In 2014, Moldova was one of three countries (with Georgia and Ukraine) to enter into a Deep and Comprehensive Free Trade Areas (DCFTA) agreement which allows access to the European Single Market in selected market sectors and grants EU investors in those sectors the same regulatory environment in the associated country as in the EU. The agreement with Moldova was ratified and officially came into force in July 2016.
Moldova is a unitary parliamentary republic with a president as head of state and a prime minister as head of government. The Prime Minister is formally appointed by the President and exercises executive power along with the cabinet subject to parliamentary support. The central legislative body is the unicameral Moldovan Parliament which has 101 members who are elected by popular vote for a four-year term. The next parliamentary election is scheduled to take place on 24 February 2019.
Between 2001-2015, the president was voted for by the parliamentary members, but this was changed constitutionally in 2016 to a two-round direct election by the citizens. The elections were won by Igor Dodon, the leader of the Party of Socialists of the Republic of Moldova (PSRM), and he was sworn in as the 5th President of Moldova on 23 December 2016 after resigning his leadership of the PSRM.
Moldova is divided into 32 districts, three municipalities and two autonomous regions, including Transnistria which remains a disputed territory and not controlled by the central government. There are 66 cities or towns, plus 916 communes and 700 villages. The largest city is the capital city, Chisinau, which has an urban population of 690,000 (as of 1 January 2018).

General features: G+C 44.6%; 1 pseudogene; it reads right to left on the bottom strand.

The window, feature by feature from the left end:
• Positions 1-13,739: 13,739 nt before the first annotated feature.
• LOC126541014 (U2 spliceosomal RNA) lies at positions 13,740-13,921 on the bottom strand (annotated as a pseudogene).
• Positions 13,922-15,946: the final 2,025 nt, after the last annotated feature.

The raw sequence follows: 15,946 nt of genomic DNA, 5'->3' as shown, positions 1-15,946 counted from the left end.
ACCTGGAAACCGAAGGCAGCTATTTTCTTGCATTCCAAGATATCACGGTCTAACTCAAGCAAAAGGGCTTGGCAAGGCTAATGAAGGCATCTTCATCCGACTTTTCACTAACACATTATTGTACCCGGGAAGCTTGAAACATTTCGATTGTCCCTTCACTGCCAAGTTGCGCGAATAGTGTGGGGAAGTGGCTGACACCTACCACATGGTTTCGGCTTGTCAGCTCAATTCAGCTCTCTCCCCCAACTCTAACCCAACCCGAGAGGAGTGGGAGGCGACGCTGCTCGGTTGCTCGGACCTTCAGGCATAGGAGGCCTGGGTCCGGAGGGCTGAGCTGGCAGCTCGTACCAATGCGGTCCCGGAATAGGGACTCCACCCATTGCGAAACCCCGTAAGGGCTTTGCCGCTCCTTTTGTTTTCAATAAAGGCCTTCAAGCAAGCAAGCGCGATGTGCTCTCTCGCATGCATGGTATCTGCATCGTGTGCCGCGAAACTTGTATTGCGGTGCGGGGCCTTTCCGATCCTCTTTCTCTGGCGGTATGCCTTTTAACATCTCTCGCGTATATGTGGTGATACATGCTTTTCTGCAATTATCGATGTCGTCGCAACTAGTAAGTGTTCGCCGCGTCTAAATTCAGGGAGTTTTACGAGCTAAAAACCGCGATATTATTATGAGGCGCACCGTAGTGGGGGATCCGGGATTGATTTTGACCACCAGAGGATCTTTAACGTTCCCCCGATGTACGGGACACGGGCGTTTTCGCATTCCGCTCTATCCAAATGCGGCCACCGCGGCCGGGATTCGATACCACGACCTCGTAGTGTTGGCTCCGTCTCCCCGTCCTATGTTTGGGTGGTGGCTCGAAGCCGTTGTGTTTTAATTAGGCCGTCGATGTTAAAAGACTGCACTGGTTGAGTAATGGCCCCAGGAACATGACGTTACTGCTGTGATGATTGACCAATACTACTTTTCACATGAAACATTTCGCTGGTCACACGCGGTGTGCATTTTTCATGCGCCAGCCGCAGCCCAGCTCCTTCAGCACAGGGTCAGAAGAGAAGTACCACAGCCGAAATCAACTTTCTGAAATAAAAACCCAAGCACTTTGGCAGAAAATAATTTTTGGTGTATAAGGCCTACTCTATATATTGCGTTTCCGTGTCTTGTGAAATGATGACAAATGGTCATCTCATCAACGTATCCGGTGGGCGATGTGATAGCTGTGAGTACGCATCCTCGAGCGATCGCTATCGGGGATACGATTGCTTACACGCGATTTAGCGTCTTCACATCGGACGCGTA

Following its independence from the Soviet Union, Moldova experienced a serious economic crisis as its industrial and agricultural outputs fell and the economy fell into decline. With help from the World Bank and the IMF, the economy, backed by sound macroeconomic and financial policies and structural reforms, started to recover from 2000. By 2017, the service sector had grown to over 60% of the country’s GDP, with manufacturing accounting for 23% and agriculture, forestry and fishing falling to less than 12% share of GDP compared with 28% in 1995.
In November 2014, Moldova’s central bank uncovered a large-scale fraud that saw $1 billion disappear from three banks, leaving deep public discontent and a financial hole in the public finances equivalent to 12% of the country’s GDP. It was not the first time that Moldovan banks had been involved in Russian money laundering schemes and the political fall-out was far reaching as it brought down several prominent politicians and businessmen.
The new government installed in January 2016 under the leadership of Pavel Filip has managed to restore political stability and the economy has returned to positive growth since 2016. Nevertheless, Moldova’s GDP per capita is still the lowest in Europe as is its Human Development Index (HDI).
Historically, Moldova has been one of the most productive agricultural regions in southeast Europe, benefitting from its rich soils and temperate continental climate. As well as vegetables, fruits and grapes, the country has a well-established wine industry with an estimated total of 148,000 hectares of vineyards exporting Moldovan wines and cognac to 28 countries including Russia, Poland and the USA. In 2017, Moldova was the 20th largest wine producing wine country in the world according to the International Organisation of Vine and Wine (OIV).